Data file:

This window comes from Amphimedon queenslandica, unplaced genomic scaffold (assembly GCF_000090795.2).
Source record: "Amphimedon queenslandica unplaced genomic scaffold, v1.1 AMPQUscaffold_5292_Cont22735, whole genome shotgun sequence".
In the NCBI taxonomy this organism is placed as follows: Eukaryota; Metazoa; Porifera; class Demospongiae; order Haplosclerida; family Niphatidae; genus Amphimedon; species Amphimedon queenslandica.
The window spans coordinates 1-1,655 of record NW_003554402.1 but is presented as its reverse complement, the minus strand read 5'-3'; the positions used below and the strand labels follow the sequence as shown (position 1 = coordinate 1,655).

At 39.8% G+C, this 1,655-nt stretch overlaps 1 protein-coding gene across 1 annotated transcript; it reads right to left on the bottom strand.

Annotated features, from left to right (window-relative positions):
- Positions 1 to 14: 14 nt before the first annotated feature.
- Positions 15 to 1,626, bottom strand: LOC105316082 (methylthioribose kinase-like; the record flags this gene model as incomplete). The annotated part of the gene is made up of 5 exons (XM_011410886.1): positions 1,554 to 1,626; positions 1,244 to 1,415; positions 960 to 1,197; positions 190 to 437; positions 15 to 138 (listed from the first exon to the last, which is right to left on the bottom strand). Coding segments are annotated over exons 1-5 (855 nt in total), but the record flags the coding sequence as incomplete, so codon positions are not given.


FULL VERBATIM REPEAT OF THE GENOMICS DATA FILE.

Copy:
This window comes from Amphimedon queenslandica, unplaced genomic scaffold (assembly GCF_000090795.2).
Source record: "Amphimedon queenslandica unplaced genomic scaffold, v1.1 AMPQUscaffold_5292_Cont22735, whole genome shotgun sequence".
In the NCBI taxonomy this organism is placed as follows: Eukaryota; Metazoa; Porifera; class Demospongiae; order Haplosclerida; family Niphatidae; genus Amphimedon; species Amphimedon queenslandica.
The window spans coordinates 1-1,655 of record NW_003554402.1 but is presented as its reverse complement, the minus strand read 5'-3'; the positions used below and the strand labels follow the sequence as shown (position 1 = coordinate 1,655).

At 39.8% G+C, this 1,655-nt stretch overlaps 1 protein-coding gene across 1 annotated transcript; it reads right to left on the bottom strand.

Annotated features, from left to right (window-relative positions):
- Positions 1 to 14: 14 nt before the first annotated feature.
- Positions 15 to 1,626, bottom strand: LOC105316082 (methylthioribose kinase-like; the record flags this gene model as incomplete). The annotated part of the gene is made up of 5 exons (XM_011410886.1): positions 1,554 to 1,626; positions 1,244 to 1,415; positions 960 to 1,197; positions 190 to 437; positions 15 to 138 (listed from the first exon to the last, which is right to left on the bottom strand). Coding segments are annotated over exons 1-5 (855 nt in total), but the record flags the coding sequence as incomplete, so codon positions are not given.